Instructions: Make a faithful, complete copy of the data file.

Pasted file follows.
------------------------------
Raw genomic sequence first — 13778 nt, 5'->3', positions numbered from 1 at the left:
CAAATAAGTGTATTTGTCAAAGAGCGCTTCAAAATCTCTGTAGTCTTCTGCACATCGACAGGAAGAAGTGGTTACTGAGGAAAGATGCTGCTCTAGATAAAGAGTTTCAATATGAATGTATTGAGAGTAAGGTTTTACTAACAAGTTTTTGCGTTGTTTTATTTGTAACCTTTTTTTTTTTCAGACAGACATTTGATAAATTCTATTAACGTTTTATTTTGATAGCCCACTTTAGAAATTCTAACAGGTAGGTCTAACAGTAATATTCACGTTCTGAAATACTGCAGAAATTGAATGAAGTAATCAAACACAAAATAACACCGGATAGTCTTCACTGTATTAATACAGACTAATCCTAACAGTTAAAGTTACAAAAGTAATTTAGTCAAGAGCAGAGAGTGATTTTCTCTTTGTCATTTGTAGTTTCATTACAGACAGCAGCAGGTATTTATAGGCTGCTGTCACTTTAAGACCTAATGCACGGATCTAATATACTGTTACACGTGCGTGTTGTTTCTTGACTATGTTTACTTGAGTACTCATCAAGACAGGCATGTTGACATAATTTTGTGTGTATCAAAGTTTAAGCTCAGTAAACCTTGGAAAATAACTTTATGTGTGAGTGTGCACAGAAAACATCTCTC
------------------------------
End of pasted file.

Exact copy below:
Raw genomic sequence first — 13778 nt, 5'->3', positions numbered from 1 at the left:
CAAATAAGTGTATTTGTCAAAGAGCGCTTCAAAATCTCTGTAGTCTTCTGCACATCGACAGGAAGAAGTGGTTACTGAGGAAAGATGCTGCTCTAGATAAAGAGTTTCAATATGAATGTATTGAGAGTAAGGTTTTACTAACAAGTTTTTGCGTTGTTTTATTTGTAACCTTTTTTTTTTTCAGACAGACATTTGATAAATTCTATTAACGTTTTATTTTGATAGCCCACTTTAGAAATTCTAACAGGTAGGTCTAACAGTAATATTCACGTTCTGAAATACTGCAGAAATTGAATGAAGTAATCAAACACAAAATAACACCGGATAGTCTTCACTGTATTAATACAGACTAATCCTAACAGTTAAAGTTACAAAAGTAATTTAGTCAAGAGCAGAGAGTGATTTTCTCTTTGTCATTTGTAGTTTCATTACAGACAGCAGCAGGTATTTATAGGCTGCTGTCACTTTAAGACCTAATGCACGGATCTAATATACTGTTACACGTGCGTGTTGTTTCTTGACTATGTTTACTTGAGTACTCATCAAGACAGGCATGTTGACATAATTTTGTGTGTATCAAAGTTTAAGCTCAGTAAACCTTGGAAAATAACTTTATGTGTGAGTGTGCACAGAAAACATCTCTC